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stepper motor code


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I did a little research tonight and stumbled across an App Note from TI.

 

Check out MSP430 Stepper Motor Controller:

- App Note

- source code

 

There's tons of stepper motor discussions out there. The software on all of them seem to be similar but the driver hardware isn't consistently the same. So make sure you design your circuit to handle the current that your motor will require.

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A lot depends on the motors you have. For example I have played (briefly) with steppers, ensuring I can drive them. All I used was a 430 and a ULN2803 (Darlington Transistor Array). The 2803 has enough pins to drive 2 of the motors I was playing with and also has the suppression diode to stop the magnetic field collapse turning me into on unhappy expermienter.

 

The motors were scavenged salvaged from an old HP printer. From the research I did they look like unipolar motors. I just had a 4 pins from the 430 taken to the inputs of the 2803. The outputs from the 2803 were used to sink current from the pins on the motor. I numbered the pins 1-4 (using a multimeter and PSU to work out the common and the pin order).

 

My code simply had a timer ISR that walked a bit down the 4 pins. To change direction I walked the bit in the opposite way.

 

As I say these were unipolar motors and so I didn't have the polarity to worry about just the sequencing and so the parts needed were minimal.

 

Some pages I found useful were...

http://www.stepperworld.com/Tutorials/pgUnipolarTutorial.htm

http://www.haydonkerk.com/Resources/StepperMotorTheory/tabid/192/Default.aspx

http://www.divms.uiowa.edu/~jones/step/types.html

http://pcbheaven.com/wikipages/How_Stepper_Motors_Work/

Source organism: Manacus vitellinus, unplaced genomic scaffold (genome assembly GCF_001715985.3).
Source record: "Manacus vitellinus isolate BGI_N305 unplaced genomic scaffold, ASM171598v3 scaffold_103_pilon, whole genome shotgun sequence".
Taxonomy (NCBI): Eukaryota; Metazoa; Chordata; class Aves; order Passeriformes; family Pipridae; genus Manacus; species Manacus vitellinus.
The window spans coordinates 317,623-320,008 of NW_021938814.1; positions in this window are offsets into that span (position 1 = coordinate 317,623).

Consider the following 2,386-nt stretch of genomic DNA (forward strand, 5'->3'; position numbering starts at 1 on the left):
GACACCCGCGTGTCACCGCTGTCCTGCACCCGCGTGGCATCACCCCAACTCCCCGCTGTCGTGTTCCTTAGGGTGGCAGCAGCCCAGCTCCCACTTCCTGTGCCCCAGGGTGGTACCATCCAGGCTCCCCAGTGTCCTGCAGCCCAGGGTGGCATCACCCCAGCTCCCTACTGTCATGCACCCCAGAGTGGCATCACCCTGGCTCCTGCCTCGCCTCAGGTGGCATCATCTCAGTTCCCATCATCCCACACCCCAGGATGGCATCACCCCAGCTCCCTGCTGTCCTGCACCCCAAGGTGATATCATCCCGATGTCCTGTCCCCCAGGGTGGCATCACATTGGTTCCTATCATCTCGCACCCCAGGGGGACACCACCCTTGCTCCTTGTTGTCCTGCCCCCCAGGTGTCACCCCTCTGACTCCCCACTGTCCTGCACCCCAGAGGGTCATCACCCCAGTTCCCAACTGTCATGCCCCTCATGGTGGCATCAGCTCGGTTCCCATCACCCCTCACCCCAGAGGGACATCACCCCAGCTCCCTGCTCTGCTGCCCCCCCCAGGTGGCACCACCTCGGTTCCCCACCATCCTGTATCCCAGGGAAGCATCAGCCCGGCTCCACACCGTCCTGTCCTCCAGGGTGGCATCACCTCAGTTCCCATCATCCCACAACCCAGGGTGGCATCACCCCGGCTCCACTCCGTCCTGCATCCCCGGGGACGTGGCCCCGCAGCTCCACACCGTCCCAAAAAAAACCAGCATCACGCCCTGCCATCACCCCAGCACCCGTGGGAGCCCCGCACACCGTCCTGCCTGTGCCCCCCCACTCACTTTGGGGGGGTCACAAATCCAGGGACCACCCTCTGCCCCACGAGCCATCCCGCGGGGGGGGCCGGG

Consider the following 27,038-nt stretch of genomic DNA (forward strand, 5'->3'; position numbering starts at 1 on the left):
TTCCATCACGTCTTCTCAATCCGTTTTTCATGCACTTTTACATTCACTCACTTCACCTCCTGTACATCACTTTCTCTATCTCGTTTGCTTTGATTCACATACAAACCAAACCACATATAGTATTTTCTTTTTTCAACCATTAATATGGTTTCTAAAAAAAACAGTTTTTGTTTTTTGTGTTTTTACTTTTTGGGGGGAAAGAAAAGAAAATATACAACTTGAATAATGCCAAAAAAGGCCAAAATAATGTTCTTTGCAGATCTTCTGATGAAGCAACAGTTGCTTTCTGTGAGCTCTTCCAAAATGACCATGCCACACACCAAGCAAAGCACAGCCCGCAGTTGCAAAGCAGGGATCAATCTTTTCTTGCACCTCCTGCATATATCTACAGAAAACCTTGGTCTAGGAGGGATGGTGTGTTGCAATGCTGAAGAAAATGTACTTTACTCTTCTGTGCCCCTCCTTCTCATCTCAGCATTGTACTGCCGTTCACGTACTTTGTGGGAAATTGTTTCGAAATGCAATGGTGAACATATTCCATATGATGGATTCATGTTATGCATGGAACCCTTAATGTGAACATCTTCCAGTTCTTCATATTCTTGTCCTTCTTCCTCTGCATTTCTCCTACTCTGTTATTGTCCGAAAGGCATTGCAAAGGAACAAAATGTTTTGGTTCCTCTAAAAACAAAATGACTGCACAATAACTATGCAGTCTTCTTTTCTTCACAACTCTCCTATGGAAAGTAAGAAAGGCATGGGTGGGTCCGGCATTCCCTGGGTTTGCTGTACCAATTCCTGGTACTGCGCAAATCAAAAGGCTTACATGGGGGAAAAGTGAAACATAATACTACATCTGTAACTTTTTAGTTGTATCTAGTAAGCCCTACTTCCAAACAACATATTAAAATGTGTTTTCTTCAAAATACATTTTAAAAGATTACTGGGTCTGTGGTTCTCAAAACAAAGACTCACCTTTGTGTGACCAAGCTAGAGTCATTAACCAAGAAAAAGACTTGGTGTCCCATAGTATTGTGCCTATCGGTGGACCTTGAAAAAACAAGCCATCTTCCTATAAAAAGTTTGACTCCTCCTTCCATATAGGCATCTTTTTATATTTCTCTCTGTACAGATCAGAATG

If you already have motors you want to drive, the first thing you have to do is work out what you have and how they need to be driven. If you have yet to select your motor then you need to work out what matters to you more.

 

I have looked into bipolar and unipolar only so can't comment on the other types.. but I gather that the main differences are :-

 

unipolar is easier on the hardware but has less torque for a given size.

Bipolar needs more complex hardware (H bridge drivers) but has more power for a given size of motor.

 

All the printers Ive smashed to pieces lovingly disassembled have used unipolar motors so I have a little stock of them built up.

 

Hope this helps.

 

Dan

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Thanks to all of your recommendations, I have a basic pulse/timer code set up, but i am having trouble with the timing and sequence. Both steppers I have have four wires. I am a little confused at this point. I have a motor driver which can handle a two coil stepper using 4 input pulses, and i have permuted the wiring several times.

 

Edit: I fiddled about some more and was able to get them to rotate, using 10mS delays between toggling each pin on and off, i can speed it up by lowering the delay time as well.